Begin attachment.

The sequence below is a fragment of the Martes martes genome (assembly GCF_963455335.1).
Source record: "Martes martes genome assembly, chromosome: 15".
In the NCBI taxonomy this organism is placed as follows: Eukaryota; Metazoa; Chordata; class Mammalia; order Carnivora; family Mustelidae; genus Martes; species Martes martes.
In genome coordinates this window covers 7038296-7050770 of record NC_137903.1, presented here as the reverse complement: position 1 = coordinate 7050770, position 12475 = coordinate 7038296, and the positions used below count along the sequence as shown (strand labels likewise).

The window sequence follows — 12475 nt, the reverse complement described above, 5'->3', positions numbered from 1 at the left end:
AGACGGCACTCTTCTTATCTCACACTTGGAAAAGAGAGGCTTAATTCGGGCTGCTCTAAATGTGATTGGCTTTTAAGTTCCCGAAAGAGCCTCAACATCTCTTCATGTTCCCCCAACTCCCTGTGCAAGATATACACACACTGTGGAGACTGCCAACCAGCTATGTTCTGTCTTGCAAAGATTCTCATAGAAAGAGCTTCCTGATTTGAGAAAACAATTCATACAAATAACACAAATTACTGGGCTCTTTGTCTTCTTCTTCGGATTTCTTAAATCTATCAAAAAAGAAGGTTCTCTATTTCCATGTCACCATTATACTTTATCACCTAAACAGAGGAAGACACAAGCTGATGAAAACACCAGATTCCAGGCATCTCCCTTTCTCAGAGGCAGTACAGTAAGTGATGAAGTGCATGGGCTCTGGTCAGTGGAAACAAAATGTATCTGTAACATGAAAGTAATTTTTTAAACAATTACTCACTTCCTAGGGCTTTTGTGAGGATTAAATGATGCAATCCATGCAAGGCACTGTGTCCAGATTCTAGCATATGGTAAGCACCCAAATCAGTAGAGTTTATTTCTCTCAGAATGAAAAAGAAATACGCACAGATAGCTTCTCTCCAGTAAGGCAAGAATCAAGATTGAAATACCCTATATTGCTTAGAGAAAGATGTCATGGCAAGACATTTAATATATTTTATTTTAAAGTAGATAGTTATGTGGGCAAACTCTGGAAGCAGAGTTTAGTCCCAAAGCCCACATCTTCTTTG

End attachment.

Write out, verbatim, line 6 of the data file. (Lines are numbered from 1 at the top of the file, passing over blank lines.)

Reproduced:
AGACGGCACTCTTCTTATCTCACACTTGGAAAAGAGAGGCTTAATTCGGGCTGCTCTAAATGTGATTGGCTTTTAAGTTCCCGAAAGAGCCTCAACATCTCTTCATGTTCCCCCAACTCCCTGTGCAAGATATACACACACTGTGGAGACTGCCAACCAGCTATGTTCTGTCTTGCAAAGATTCTCATAGAAAGAGCTTCCTGATTTGAGAAAACAATTCATACAAATAACACAAATTACTGGGCTCTTTGTCTTCTTCTTCGGATTTCTTAAATCTATCAAAAAAGAAGGTTCTCTATTTCCATGTCACCATTATACTTTATCACCTAAACAGAGGAAGACACAAGCTGATGAAAACACCAGATTCCAGGCATCTCCCTTTCTCAGAGGCAGTACAGTAAGTGATGAAGTGCATGGGCTCTGGTCAGTGGAAACAAAATGTATCTGTAACATGAAAGTAATTTTTTAAACAATTACTCACTTCCTAGGGCTTTTGTGAGGATTAAATGATGCAATCCATGCAAGGCACTGTGTCCAGATTCTAGCATATGGTAAGCACCCAAATCAGTAGAGTTTATTTCTCTCAGAATGAAAAAGAAATACGCACAGATAGCTTCTCTCCAGTAAGGCAAGAATCAAGATTGAAATACCCTATATTGCTTAGAGAAAGATGTCATGGCAAGACATTTAATATATTTTATTTTAAAGTAGATAGTTATGTGGGCAAACTCTGGAAGCAGAGTTTAGTCCCAAAGCCCACATCTTCTTTG